div>(Hama, Syria) The Syrian crisis has taken its toll on people’s life in Hama socially and economically, despite the regime’s attempts to limit its damages. This has urged the local residents to seek alternative solutions to answer their needs.
“Houses became a great investment for their owners: three adjacent stores can be built on a 100-square-meter ground floor.”
The Ibn Rushd Street is one of the prettiest main streets in the city. Clothing shops are spread all along it on both sides and it is known for the as-Sayyida ʿAisha High School which dates back to the era of the French Mandate for Syria. The as-Sultan and the al-Ghazi ancient mosques are respectively located at the beginning and the end of the street.
Over the past few years, shoppers took the habit of visiting the markets in Hama only in the mornings, since shop owners had to start closing permanently their stores before night time because of the security situation in late 2011.
Salim (1), a clothing shop owner in Ibn Rushd Street, said: “Many stores were robbed after their owners fled shootings between the regime forces and the rebels, and random bullets broke most of the shops’ windows.”
Store owners faced some losses which were only worsened by the stagnating merchandise. Therefore, many of them sought alternatives, namely opening stores or shops within the buildings in residential neighbourhoods, such as the al-Baʿth neighbourhood in the west of the city.
“I moved here (to the al-Baʿth neighbourhood) after business deteriorated in Ibn Rushd, once the markets started closing early in the evening. Now the citizens prefer the stores in the neighbourhoods as it is easier to move there at night in the current security situation. Even the residents of nearby neighbourhoods come to al-Baʿth since it has become an actual market,” said ʿOmar, a tradesman who moved his shop in 2013.
The al-Baʿth neighbourhood is one of the relatively new suburbs which was built 15 years ago, and most of its main street has been recently turned into a market with clothing shops and restaurants, in addition to vegetable and houseware sellers.
Houses became a great investment for their owners: three adjacent stores can be built on a 100-square-meter ground floor.
“The crisis led many people to turn their houses into stores. They lease them in exchange for a monthly rental of up to 20,000 SYP (approximately 53 USD),” al-Baʿth resident Abu Maʿadh told Good Morning Syria.
These new stores seem to be relatively popular among the locals.
“What truly bothers us is that the merchants spread their products all over the sidewalks, hindering passersby. However, these stores have spared the neighbourhood residents the journey to the main market… You can find anything you want in this market,” concluded Abu Maʿadh.
With regards to the opening of such shops that violate the terms of residential buildings, many laws were issued to penalise their use for commercial purposes without official authorisation. According to the provisions of decree No. 59 of 2008, which is related to the municipalities’ administrative units and was amended by decree No. 40 of 2012, the unauthorised buildings are to be demolished. This same decree refers the violators to justice and forces them to undo the breach. A prison sentence and a fine may also be imposed.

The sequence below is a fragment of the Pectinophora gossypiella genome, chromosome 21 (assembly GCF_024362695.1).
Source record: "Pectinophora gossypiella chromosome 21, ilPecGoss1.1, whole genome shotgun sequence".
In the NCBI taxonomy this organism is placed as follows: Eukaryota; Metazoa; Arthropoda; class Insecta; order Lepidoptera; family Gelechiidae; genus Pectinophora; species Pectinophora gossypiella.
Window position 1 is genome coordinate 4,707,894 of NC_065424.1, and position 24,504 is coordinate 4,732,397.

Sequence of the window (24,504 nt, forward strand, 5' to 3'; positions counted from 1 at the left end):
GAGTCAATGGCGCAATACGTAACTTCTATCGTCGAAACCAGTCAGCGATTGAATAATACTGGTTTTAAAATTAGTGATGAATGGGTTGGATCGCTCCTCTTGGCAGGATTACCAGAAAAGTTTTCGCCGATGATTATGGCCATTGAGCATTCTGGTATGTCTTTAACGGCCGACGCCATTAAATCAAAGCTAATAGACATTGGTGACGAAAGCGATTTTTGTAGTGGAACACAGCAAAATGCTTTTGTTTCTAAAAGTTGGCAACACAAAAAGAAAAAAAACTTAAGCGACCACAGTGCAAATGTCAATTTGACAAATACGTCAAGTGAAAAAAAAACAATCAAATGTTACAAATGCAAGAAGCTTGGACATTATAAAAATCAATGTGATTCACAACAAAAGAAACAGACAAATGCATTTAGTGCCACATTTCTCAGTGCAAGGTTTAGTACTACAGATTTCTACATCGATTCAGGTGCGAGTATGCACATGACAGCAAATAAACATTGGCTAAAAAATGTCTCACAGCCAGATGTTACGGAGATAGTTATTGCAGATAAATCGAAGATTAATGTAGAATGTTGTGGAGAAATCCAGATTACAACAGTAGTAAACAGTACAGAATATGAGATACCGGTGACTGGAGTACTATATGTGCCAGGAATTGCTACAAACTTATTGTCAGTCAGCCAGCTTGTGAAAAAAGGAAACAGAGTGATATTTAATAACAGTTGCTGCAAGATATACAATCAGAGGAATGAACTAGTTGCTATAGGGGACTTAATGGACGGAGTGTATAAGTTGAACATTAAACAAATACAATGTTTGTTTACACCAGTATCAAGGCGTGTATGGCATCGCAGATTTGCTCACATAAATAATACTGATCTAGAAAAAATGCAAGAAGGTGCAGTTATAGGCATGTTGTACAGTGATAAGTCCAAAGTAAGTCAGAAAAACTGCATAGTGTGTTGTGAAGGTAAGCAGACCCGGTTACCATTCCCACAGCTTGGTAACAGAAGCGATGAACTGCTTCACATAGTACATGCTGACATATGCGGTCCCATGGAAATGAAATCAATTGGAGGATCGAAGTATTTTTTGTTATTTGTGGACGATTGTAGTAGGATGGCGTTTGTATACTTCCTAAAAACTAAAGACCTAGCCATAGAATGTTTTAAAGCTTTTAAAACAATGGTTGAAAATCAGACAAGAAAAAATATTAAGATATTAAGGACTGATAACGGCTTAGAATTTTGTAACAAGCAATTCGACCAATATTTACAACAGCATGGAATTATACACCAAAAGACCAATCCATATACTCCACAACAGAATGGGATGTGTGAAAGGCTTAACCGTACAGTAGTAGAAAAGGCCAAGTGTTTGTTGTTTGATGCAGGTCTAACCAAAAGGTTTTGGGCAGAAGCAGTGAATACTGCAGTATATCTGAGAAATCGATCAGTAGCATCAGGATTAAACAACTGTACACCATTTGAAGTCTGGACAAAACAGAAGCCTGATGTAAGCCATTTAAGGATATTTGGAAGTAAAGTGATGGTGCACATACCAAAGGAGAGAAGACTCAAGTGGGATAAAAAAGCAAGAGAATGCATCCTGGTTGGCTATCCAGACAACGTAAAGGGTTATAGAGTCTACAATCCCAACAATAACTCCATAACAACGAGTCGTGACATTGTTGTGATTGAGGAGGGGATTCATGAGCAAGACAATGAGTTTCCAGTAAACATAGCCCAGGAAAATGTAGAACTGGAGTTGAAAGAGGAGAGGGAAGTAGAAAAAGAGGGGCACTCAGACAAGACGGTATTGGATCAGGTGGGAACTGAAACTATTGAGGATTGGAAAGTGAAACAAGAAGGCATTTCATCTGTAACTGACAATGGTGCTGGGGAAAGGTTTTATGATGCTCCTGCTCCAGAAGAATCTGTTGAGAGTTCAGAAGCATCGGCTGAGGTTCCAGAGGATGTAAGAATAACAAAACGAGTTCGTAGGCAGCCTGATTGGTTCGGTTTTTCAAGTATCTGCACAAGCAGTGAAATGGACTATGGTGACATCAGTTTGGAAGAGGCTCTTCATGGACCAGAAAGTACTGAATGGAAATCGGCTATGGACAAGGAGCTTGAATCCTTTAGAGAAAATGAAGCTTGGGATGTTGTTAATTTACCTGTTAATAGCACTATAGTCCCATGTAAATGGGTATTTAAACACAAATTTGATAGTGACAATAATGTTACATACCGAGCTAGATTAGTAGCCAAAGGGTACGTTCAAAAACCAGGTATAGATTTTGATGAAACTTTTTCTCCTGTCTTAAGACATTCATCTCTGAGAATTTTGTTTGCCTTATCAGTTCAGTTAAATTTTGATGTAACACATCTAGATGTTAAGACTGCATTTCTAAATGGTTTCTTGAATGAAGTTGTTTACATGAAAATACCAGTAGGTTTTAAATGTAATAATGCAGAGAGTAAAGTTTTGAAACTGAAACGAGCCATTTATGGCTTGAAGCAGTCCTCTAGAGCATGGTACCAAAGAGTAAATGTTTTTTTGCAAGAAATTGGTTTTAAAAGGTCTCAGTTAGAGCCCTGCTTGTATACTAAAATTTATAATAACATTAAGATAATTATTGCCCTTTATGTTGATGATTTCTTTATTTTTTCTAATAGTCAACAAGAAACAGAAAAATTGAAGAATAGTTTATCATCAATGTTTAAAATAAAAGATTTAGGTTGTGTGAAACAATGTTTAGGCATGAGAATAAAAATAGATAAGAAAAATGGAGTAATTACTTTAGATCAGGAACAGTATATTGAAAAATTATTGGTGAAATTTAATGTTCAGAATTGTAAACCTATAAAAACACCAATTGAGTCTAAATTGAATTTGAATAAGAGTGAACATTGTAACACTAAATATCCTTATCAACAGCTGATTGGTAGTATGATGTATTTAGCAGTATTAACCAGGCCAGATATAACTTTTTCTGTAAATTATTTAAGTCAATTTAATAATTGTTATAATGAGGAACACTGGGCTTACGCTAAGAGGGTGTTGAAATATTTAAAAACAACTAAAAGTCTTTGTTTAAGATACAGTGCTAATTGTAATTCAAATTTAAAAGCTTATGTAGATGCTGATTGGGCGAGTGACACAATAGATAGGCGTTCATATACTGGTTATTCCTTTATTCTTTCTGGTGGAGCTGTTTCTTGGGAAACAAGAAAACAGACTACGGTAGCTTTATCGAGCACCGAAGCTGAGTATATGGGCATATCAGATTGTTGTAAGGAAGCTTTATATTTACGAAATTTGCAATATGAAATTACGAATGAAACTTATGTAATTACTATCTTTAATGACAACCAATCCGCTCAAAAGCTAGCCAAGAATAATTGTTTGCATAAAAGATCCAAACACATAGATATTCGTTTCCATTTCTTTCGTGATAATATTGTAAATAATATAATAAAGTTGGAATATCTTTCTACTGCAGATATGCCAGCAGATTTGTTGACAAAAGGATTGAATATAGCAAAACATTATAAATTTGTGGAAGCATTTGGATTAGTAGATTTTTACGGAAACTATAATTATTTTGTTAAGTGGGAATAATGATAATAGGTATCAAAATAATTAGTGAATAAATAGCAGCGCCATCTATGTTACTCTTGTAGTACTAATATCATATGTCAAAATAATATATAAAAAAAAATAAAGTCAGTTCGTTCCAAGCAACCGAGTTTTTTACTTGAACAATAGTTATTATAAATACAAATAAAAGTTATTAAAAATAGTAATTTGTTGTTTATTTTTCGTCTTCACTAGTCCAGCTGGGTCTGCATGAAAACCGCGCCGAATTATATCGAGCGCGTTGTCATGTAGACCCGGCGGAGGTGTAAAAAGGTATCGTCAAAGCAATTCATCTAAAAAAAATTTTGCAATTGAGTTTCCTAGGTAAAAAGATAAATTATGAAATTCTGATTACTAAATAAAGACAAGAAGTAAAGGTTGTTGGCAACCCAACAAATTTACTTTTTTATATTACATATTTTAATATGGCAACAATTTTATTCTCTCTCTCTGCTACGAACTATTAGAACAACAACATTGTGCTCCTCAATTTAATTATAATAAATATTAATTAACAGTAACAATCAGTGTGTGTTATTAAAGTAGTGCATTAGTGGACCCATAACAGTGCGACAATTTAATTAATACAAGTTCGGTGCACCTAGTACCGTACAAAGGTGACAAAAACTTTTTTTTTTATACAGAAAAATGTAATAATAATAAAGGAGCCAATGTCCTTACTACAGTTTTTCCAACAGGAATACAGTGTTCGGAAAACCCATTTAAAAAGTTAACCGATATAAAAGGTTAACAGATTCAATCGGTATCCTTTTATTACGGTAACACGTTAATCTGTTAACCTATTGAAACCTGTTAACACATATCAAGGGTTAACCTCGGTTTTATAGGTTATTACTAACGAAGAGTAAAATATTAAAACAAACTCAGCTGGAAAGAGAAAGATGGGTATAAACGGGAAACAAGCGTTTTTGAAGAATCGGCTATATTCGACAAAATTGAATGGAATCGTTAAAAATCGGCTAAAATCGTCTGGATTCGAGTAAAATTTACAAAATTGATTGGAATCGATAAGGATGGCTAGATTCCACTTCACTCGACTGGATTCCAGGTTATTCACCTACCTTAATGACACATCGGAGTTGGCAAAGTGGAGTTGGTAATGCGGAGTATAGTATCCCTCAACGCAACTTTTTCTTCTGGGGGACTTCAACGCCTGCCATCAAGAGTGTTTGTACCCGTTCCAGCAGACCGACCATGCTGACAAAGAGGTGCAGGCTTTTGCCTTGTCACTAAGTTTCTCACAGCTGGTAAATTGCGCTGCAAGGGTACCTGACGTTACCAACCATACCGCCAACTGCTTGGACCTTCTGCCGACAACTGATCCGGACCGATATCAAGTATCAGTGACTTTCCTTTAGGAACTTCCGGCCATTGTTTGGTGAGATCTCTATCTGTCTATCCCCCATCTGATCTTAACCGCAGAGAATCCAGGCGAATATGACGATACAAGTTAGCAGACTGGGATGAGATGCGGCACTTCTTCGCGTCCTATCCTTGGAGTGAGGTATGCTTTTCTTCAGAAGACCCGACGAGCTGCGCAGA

Nonetheless, amidst the chaos in the country, no one stands in the way of violators, and in the event that someone lodges a complaint, officials can be bribed to prevent the enforcement of the law.
Good Morning Syria met with Ibrahim, an economist and a high-ranking bank employee who shed light on the positive outcomes of the new markets, underlining the “ability of both traders and consumers to adapt economically and continue the economic activities, in addition to the effort to answer the consumers’ needs and ensure the flow of incomes.”
As for the negative aspects, Ibrahim added that “turning residential neighbourhoods into popular markets led to the distortion of the (buildings’) architecture and a decreased performance of the main markets.”
The authorities in Hama made several attempts to keep the main markets busy in the first months after the army had entered the city to quell the protests in August 2011.
“Soldiers used to walk around the market and ask us to stay open until late at night, explaining that there was nothing to be afraid of since the terrorist groups had been defeated,” said Abu Muhammad, a fabric seller in the ad-Dibaghah commercial street.
“However, the authorities soon ended this, since the improvised bombs that targeted army tanks roaming the streets at night kept many of the residents from visiting the markets late in the day. Moreover, the attacks led by the rebels against military checkpoints in the city resulted in the definite closure of the markets at night,” Abu Muhammad added.
Nonetheless, some consider that the stagnation of the main markets is merely a phase. “The markets will soon return to normal once the reasons that forced them to close early or suspend their activities are gone. In the meantime, the stores in the neighbourhoods will be reduced to service-providing stores,” economist Ibrahim said.